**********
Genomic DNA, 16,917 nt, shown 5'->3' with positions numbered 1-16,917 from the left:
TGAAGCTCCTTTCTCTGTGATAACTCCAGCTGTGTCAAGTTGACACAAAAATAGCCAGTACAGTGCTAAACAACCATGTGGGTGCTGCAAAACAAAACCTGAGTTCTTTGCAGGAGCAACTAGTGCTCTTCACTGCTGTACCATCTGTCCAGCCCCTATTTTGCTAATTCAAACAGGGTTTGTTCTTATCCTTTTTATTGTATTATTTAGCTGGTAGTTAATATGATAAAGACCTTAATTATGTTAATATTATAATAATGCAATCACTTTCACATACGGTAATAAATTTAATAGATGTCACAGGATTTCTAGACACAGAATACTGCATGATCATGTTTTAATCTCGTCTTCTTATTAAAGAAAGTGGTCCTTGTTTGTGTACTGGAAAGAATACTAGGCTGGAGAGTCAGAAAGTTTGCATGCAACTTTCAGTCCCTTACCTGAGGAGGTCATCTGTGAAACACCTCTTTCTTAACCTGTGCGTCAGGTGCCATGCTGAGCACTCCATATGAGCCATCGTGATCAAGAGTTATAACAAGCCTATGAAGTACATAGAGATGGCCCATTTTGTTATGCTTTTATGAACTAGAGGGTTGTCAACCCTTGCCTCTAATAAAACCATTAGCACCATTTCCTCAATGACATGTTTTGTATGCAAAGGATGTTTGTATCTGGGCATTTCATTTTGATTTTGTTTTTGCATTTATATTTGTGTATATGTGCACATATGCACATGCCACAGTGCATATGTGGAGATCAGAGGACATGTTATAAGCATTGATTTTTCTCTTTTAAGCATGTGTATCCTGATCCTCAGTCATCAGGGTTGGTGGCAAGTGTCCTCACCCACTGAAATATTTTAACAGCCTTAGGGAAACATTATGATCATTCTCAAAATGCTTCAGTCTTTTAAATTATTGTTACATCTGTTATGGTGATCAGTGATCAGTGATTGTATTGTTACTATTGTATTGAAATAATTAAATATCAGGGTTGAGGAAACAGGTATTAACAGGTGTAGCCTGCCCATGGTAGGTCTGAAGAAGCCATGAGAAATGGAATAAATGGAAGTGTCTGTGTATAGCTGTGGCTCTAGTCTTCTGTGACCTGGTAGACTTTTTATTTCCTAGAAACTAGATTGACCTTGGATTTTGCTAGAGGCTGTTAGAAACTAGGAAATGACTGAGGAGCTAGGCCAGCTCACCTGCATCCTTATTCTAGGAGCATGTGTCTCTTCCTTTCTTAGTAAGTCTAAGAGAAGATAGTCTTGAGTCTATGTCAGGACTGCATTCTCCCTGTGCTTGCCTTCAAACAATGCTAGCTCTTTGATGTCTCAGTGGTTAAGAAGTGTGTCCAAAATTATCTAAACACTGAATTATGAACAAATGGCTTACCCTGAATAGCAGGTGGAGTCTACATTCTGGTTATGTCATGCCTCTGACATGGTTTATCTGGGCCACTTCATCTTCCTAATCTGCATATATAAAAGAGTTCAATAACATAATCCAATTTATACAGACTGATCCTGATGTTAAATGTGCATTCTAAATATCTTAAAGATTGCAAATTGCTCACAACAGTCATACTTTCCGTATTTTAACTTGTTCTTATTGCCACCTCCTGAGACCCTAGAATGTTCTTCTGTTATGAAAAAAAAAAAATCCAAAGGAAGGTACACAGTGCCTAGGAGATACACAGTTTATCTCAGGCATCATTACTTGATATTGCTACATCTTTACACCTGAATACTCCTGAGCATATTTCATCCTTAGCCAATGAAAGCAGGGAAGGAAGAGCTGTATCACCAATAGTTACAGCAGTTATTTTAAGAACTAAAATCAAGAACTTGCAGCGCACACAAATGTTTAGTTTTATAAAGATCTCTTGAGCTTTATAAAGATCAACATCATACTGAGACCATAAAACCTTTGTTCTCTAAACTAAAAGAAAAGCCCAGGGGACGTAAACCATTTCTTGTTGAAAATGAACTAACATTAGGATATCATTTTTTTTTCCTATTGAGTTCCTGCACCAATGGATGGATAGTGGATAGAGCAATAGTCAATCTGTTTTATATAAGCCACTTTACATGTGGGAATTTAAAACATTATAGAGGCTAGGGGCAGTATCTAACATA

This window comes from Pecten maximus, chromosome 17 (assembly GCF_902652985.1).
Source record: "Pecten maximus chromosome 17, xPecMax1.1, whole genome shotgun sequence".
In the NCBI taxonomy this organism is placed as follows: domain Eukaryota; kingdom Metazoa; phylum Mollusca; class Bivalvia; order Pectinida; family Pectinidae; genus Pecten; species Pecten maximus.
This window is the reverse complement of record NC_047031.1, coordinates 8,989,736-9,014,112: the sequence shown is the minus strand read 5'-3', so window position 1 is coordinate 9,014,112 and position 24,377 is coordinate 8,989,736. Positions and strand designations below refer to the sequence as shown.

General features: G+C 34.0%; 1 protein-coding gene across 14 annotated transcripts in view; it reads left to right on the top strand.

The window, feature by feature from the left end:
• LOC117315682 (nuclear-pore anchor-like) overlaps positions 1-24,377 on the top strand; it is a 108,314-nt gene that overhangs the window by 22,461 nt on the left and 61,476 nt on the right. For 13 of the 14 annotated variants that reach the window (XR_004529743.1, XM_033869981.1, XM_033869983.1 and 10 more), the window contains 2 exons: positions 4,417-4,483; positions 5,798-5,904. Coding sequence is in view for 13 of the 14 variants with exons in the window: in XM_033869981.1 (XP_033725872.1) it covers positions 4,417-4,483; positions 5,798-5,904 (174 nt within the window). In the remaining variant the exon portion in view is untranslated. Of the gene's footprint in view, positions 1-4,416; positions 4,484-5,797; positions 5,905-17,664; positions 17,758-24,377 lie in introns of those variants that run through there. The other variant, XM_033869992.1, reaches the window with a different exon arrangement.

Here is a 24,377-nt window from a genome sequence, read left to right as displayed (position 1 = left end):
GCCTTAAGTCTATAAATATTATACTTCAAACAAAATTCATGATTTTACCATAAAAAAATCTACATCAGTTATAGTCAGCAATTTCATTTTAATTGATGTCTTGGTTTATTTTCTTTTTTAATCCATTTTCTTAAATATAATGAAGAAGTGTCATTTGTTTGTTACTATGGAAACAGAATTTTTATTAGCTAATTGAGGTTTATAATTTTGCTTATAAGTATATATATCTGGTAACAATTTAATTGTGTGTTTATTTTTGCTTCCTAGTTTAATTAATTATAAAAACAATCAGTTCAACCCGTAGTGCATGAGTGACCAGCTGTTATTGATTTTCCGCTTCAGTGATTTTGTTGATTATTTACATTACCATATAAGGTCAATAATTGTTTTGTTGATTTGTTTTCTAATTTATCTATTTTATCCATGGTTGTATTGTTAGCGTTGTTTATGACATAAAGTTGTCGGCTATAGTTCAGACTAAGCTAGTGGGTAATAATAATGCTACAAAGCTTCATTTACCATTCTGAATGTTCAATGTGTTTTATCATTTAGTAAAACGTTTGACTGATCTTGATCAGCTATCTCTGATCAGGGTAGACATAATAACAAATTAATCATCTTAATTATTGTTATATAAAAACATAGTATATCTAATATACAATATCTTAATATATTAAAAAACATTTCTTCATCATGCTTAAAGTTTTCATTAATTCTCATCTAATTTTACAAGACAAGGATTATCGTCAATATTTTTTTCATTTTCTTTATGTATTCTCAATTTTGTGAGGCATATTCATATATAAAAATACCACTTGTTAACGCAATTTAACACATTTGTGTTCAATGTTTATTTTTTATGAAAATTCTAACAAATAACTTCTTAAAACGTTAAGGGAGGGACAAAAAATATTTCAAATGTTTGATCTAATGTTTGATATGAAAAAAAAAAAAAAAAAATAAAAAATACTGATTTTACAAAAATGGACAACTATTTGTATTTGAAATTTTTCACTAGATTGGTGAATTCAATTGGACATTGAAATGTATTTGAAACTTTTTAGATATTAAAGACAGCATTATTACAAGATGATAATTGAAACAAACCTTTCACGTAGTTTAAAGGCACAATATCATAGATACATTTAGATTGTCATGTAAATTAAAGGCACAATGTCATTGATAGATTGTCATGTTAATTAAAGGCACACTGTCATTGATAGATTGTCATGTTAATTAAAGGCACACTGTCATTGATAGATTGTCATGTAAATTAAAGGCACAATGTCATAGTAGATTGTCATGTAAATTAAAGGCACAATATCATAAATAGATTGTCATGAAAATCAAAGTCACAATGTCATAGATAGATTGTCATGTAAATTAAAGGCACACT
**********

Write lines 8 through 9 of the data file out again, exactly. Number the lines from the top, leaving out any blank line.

The window, feature by feature from the left end:
• LOC117315682 (nuclear-pore anchor-like) overlaps positions 1-24,377 on the top strand; it is a 108,314-nt gene that overhangs the window by 22,461 nt on the left and 61,476 nt on the right. For 13 of the 14 annotated variants that reach the window (XR_004529743.1, XM_033869981.1, XM_033869983.1 and 10 more), the window contains 2 exons: positions 4,417-4,483; positions 5,798-5,904. Coding sequence is in view for 13 of the 14 variants with exons in the window: in XM_033869981.1 (XP_033725872.1) it covers positions 4,417-4,483; positions 5,798-5,904 (174 nt within the window). In the remaining variant the exon portion in view is untranslated. Of the gene's footprint in view, positions 1-4,416; positions 4,484-5,797; positions 5,905-17,664; positions 17,758-24,377 lie in introns of those variants that run through there. The other variant, XM_033869992.1, reaches the window with a different exon arrangement.